Fact: Colleges are like businesses, and they need enough students (aka customers) to pay the bills. For parents who enter the process with only one concern — having a child accepted to that institution — early decision makes sense and allows a college to lock in payments. For the rest of us, who will have to precariously balance admission and affordability, why would we ever do early decision? Early decision is literally promising that you won’t walk away. Instead, it seems like the best idea is to cast a wide net, secure admission and aid letters, then delay the decision as long as possible to negotiate for more aid. If the college needs more seats filled it might work.

After dispelling myths and offering us facts about this process, Lieber walks us through how to navigate fear and guilt, snobbery and elitism. If we assume there are roughly 50 “top” schools that would most assuredly offer opportunity for top jobs upon graduation, Lieber counters that notion with research, including from University of Arkansas professor Jonathan Wai , who found that only 21% of Fortune 500 CEOs attended those schools.

Then we get to value. Lieber breaks down every metric for value and arms us with important questions worth asking on college tours or in admission offices, along with net price calculators and suggested statistics to Google.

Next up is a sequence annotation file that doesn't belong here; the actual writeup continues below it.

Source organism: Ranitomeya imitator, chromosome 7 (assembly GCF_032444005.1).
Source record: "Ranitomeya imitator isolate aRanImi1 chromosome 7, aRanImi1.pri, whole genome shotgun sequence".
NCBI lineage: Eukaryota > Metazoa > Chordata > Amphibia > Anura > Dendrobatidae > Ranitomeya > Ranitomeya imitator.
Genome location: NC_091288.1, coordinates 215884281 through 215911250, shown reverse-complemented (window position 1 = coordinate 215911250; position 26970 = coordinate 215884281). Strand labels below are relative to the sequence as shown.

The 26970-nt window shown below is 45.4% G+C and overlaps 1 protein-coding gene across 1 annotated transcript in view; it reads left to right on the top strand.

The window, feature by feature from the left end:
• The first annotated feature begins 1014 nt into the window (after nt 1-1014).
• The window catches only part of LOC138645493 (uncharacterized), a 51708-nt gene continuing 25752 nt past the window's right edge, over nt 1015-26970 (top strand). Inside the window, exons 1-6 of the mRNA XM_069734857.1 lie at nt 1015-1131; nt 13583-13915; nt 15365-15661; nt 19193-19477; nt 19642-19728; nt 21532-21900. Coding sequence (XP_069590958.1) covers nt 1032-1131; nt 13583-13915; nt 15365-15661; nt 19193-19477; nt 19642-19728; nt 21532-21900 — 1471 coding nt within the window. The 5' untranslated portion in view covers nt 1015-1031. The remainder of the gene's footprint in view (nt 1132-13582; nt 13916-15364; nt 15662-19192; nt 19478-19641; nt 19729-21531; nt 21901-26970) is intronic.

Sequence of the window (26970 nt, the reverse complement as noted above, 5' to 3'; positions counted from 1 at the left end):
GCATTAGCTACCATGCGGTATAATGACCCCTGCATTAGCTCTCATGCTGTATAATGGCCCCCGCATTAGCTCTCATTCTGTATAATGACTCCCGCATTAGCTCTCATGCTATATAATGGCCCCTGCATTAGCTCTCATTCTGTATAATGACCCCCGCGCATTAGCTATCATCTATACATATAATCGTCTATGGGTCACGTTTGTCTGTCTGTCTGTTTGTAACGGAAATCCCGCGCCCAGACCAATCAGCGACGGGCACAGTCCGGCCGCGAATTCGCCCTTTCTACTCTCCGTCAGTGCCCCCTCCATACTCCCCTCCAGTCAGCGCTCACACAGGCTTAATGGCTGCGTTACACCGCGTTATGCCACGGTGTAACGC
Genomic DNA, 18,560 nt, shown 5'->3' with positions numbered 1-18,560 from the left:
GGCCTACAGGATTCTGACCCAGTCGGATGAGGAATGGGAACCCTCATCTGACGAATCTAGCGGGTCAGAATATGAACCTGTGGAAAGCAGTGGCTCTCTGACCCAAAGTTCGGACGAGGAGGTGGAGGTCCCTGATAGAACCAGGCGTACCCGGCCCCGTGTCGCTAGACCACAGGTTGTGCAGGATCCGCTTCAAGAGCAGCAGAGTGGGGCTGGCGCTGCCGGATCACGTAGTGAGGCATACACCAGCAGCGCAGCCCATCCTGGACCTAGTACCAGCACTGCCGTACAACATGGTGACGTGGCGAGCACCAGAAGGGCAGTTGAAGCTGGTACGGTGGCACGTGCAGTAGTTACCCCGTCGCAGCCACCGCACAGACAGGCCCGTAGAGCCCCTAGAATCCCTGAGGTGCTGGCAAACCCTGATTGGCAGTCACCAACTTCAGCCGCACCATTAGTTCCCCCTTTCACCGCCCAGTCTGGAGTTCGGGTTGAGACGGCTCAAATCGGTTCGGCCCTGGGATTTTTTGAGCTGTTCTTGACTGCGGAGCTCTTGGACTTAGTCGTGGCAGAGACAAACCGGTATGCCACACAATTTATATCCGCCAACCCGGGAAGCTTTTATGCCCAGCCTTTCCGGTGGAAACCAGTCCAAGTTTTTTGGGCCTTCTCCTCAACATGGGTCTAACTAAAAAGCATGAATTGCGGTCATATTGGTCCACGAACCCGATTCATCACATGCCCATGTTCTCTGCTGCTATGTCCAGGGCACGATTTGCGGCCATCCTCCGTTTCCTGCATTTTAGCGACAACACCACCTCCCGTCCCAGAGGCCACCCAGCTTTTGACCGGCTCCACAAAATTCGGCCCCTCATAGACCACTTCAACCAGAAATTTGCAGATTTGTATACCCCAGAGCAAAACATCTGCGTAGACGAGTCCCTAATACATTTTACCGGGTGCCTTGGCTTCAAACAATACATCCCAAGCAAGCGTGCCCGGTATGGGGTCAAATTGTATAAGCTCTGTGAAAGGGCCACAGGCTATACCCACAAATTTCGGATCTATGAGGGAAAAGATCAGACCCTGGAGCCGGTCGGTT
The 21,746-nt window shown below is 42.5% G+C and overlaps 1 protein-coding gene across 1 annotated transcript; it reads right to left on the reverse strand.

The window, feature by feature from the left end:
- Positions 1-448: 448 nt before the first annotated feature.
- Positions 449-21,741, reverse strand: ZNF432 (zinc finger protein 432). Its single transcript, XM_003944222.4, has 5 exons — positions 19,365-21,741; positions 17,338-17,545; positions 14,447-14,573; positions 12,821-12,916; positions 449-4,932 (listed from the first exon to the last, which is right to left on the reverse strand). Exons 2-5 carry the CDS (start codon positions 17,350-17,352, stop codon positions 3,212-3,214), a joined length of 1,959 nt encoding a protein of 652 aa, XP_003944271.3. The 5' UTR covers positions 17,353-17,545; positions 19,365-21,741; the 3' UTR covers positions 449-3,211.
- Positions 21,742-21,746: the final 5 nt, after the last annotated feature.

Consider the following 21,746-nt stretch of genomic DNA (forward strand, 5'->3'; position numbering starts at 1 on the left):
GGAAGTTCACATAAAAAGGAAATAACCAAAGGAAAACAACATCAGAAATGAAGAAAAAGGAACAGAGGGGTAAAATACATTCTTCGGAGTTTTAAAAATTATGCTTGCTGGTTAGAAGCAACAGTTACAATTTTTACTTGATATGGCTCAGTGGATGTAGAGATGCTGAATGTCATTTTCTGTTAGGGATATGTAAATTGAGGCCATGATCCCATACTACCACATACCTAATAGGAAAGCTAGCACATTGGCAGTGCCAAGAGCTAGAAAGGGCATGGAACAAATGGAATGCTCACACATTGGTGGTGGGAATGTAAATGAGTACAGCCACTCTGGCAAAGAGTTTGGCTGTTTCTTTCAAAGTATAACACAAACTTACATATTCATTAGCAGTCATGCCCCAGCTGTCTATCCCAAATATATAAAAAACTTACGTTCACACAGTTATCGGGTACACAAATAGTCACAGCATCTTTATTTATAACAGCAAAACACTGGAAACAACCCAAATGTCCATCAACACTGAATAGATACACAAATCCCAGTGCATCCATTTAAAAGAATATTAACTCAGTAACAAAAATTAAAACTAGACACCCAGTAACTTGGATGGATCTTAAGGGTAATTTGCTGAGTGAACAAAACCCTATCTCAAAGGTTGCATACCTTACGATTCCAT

Value starts with what you want from a college experience, but many of us haven’t thought about what we actually want. Did you know that something as simple as a mentor could define how meaningful or successful s child’s college experience will be and even increase the likelihood to finish on time? Beware of research schools, where there may be plenty of faculty to create a desirable student-to-faculty ratio but in practice aren’t interested in students very much, just their research. Oh, and pro-tip: it turns out college is not an end but a means. Turn to alumni satisfaction surveys to see how well their college experience served them in the real-world.

In my world, the college debt that parents take on for their children is crushing their own retirement dreams, and in some cases even putting them in a position where they may ultimately become dependent on their children. Lieber’s book is an enlightening read for parents as we prepare to send our kids to college. Beyond the college financing strategies, he helps us explore the tension between our feelings and the math, with a heavy sprinkling of won’t-find-them-elsewhere tips.

In a dose of reality and a reminder of his own human struggle, Lieber asks, “Is [taking on debt for your kids’ college] your solemn duty, the most profound obligation a parent can have? Or is it just so much guilt? Let’s be careful out there.”

Sarah Catherine Gutierrez is founder, partner and CEO of Aptus Financial in Little Rock. She is also author of the book “But First, Save 10: The One Simple Money Move That Will Change Your Life,” published by Et Alia Press. Contact her at [email protected].

CORRECTION: An early decision is a binding application plan and a student must attend the college if accepted. An incorrect phase of the admissions process was referenced in an previous version of this column.